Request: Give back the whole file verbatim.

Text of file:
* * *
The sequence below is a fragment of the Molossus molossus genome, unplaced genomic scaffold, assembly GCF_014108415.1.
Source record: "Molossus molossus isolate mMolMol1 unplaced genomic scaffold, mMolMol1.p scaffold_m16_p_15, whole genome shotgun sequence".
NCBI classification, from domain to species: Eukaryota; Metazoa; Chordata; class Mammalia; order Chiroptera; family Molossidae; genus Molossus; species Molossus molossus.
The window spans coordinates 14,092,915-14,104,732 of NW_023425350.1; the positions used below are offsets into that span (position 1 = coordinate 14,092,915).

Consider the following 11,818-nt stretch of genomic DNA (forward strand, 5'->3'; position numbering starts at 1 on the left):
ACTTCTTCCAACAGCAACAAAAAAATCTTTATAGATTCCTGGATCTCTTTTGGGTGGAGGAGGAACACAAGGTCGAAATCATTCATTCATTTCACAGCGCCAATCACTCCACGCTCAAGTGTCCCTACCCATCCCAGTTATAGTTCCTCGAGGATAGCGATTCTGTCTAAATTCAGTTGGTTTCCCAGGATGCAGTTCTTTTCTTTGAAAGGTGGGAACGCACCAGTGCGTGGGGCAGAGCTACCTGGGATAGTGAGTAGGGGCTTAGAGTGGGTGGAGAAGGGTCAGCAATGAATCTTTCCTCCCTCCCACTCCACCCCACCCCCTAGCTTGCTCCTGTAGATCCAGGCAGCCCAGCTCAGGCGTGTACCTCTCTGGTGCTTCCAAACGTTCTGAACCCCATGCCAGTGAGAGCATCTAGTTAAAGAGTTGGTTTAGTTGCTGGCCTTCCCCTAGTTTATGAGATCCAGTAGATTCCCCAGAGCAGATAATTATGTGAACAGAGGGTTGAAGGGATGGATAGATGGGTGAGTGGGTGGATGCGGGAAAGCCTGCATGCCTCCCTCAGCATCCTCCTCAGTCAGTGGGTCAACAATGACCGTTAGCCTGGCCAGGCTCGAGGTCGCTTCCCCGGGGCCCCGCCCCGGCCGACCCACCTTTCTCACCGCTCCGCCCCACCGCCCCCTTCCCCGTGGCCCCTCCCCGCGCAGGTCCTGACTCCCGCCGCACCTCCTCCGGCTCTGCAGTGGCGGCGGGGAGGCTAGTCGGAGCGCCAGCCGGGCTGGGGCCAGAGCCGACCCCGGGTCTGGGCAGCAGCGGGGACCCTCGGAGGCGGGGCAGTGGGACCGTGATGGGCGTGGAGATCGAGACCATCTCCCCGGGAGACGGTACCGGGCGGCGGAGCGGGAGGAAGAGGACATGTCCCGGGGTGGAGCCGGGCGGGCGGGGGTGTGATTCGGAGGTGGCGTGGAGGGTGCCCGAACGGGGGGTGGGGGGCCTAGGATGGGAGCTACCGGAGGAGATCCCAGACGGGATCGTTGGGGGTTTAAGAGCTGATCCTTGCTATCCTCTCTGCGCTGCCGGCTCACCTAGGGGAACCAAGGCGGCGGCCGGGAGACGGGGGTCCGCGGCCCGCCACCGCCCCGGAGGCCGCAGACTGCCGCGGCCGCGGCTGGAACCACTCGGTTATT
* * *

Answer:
The sequence below is a fragment of the Molossus molossus genome, unplaced genomic scaffold, assembly GCF_014108415.1.
Source record: "Molossus molossus isolate mMolMol1 unplaced genomic scaffold, mMolMol1.p scaffold_m16_p_15, whole genome shotgun sequence".
NCBI classification, from domain to species: Eukaryota; Metazoa; Chordata; class Mammalia; order Chiroptera; family Molossidae; genus Molossus; species Molossus molossus.
The window spans coordinates 14,092,915-14,104,732 of NW_023425350.1; the positions used below are offsets into that span (position 1 = coordinate 14,092,915).

Consider the following 11,818-nt stretch of genomic DNA (forward strand, 5'->3'; position numbering starts at 1 on the left):
ACTTCTTCCAACAGCAACAAAAAAATCTTTATAGATTCCTGGATCTCTTTTGGGTGGAGGAGGAACACAAGGTCGAAATCATTCATTCATTTCACAGCGCCAATCACTCCACGCTCAAGTGTCCCTACCCATCCCAGTTATAGTTCCTCGAGGATAGCGATTCTGTCTAAATTCAGTTGGTTTCCCAGGATGCAGTTCTTTTCTTTGAAAGGTGGGAACGCACCAGTGCGTGGGGCAGAGCTACCTGGGATAGTGAGTAGGGGCTTAGAGTGGGTGGAGAAGGGTCAGCAATGAATCTTTCCTCCCTCCCACTCCACCCCACCCCCTAGCTTGCTCCTGTAGATCCAGGCAGCCCAGCTCAGGCGTGTACCTCTCTGGTGCTTCCAAACGTTCTGAACCCCATGCCAGTGAGAGCATCTAGTTAAAGAGTTGGTTTAGTTGCTGGCCTTCCCCTAGTTTATGAGATCCAGTAGATTCCCCAGAGCAGATAATTATGTGAACAGAGGGTTGAAGGGATGGATAGATGGGTGAGTGGGTGGATGCGGGAAAGCCTGCATGCCTCCCTCAGCATCCTCCTCAGTCAGTGGGTCAACAATGACCGTTAGCCTGGCCAGGCTCGAGGTCGCTTCCCCGGGGCCCCGCCCCGGCCGACCCACCTTTCTCACCGCTCCGCCCCACCGCCCCCTTCCCCGTGGCCCCTCCCCGCGCAGGTCCTGACTCCCGCCGCACCTCCTCCGGCTCTGCAGTGGCGGCGGGGAGGCTAGTCGGAGCGCCAGCCGGGCTGGGGCCAGAGCCGACCCCGGGTCTGGGCAGCAGCGGGGACCCTCGGAGGCGGGGCAGTGGGACCGTGATGGGCGTGGAGATCGAGACCATCTCCCCGGGAGACGGTACCGGGCGGCGGAGCGGGAGGAAGAGGACATGTCCCGGGGTGGAGCCGGGCGGGCGGGGGTGTGATTCGGAGGTGGCGTGGAGGGTGCCCGAACGGGGGGTGGGGGGCCTAGGATGGGAGCTACCGGAGGAGATCCCAGACGGGATCGTTGGGGGTTTAAGAGCTGATCCTTGCTATCCTCTCTGCGCTGCCGGCTCACCTAGGGGAACCAAGGCGGCGGCCGGGAGACGGGGGTCCGCGGCCCGCCACCGCCCCGGAGGCCGCAGACTGCCGCGGCCGCGGCTGGAACCACTCGGTTATT